Digging deep for daylight down in the trenches

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Lost somewhere between the praise of the record-setting performance by true freshman quarterback Jared Goff and the excitement of the Sonny Dykes era beginning was the disappearance of running back Brendan Bigelow and the rest of Cal’s running game against Northwestern on Saturday night.

After an opening drive that saw Bigelow rush for 55 yards on just three carries, Bigelow ran for only 10 yards on his last 13 carries. Meanwhile, his backups — Daniel Lasco and Khalfani Muhammad — combined for 12 carries and turned them into 46 yards. Combining Bigelow’s, Lasco’s and Muhammad’s numbers, what you get is an average yards per carry of just around four.

When you have a team that features three runners as explosive as Cal’s three backs, an average YPC of four shouldn’t be acceptable to Dykes and the rest of his offensive coaching staff. And considering the disparity between the number of carries and the number of times Goff threw the ball — 28 and 63, respectively — it appears as if Dykes and offensive coordinator Tony Franklin abandoned the running game and opted to try and ride their freshman quarterback’s arm.

But the blame shouldn’t completely lie with the three running backs, nor with the play-calling — instead, it should be centered around Cal’s offensive line.

In his weekly press conference on Tuesday, Dykes spoke about the struggles of his offensive line on Saturday, including a tendency to stop short of finishing blocks. He also attributed the offensive line’s struggles to the adjustments Northwestern made, such as the shifting around of defensive linemen in order to cause confusion. Still, Dykes acknowledged that the changes Northwestern made were pretty standard and shouldn’t have bothered Cal the way that it did on Saturday night.

For Dykes, the key is to get his explosive runners into the second level and past the line of scrimmage. Once those guys get past the initial wave, they’re able to hit their second gear and make defenders miss in the open field.

Bigelow’s early-game success against Northwestern came as a result of reaching that elusive second level. On his third carry of the game, the junior took a delayed handoff from Goff going to his left. With the offensive line successfully pushing Northwestern’s line to the left, Bigelow was able to quickly cut back to the middle of the field and dart through a hole created by right tackle Steven Moore and right guard Alejandro Crosthwaite. From there, Bigelow’s speed and instincts as a natural open-field runner kicked in, outracing three closing defenders for a gain of 32.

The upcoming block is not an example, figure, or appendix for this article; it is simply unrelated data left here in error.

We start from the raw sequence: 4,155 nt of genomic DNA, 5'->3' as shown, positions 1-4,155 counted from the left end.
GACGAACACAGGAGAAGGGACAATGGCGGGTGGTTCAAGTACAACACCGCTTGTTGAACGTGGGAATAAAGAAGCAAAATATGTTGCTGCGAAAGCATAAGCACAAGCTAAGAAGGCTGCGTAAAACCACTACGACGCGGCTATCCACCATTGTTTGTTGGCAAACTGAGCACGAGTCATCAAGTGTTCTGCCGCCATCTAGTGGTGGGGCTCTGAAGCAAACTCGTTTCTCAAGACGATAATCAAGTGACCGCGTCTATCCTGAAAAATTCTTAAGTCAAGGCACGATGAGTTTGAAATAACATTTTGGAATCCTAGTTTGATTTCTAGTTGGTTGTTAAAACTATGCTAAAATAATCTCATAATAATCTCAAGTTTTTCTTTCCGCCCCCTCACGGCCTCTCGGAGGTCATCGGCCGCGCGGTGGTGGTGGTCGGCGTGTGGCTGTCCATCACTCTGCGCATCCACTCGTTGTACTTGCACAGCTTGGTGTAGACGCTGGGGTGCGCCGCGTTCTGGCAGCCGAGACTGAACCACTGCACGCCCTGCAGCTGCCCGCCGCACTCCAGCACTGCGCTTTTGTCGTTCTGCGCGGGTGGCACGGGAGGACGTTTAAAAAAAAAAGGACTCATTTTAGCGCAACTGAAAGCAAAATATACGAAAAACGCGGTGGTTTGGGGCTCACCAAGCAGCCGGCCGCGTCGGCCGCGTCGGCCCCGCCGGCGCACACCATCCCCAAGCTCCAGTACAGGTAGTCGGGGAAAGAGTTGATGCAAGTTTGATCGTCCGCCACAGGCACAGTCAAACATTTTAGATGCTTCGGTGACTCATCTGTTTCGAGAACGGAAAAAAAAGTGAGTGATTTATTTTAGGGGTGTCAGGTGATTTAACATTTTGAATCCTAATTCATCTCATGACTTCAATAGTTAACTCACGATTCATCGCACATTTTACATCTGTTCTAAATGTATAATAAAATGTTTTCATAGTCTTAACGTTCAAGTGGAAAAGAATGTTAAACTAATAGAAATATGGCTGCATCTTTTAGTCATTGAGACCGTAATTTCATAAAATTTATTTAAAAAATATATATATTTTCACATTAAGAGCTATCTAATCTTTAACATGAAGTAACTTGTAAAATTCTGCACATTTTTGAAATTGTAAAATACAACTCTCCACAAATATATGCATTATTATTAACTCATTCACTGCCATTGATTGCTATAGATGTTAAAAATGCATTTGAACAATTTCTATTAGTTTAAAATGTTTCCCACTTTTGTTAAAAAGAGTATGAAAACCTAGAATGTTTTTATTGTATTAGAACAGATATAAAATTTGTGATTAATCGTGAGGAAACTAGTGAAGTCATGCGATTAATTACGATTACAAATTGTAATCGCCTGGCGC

But those running lanes disappeared for Bigelow and company after that first drive.

Whether it be Bigelow, Lasco or Muhammad who receives most of the carries against Portland State on Saturday, I expect those running lanes to be there against an FCS opponent. Whether those lanes are open against the likes of No. 3 Ohio State and No. 2 Oregon remains to be seen.

If Cal expects to walk away with a win against either of those powerhouses, it can’t rely on the arm of Goff, no matter how promising it seems. Running the ball typically leads to fewer turnovers, and considering three interceptions ended up costing the Bears a win against Northwestern, I think Dykes will make it a focal point heading forward.

But if the offensive line fails to create any holes, calling more running plays will prove to be pointless. Despite all the talk about Goff’s golden arm and Bigelow’s eye-popping speed, the success of the Bear Raid offense starts up front and in the trenches.

Sean Wagner-McGough covers football. Contact him at [email protected]. Follow him on Twitter @seanjwagner.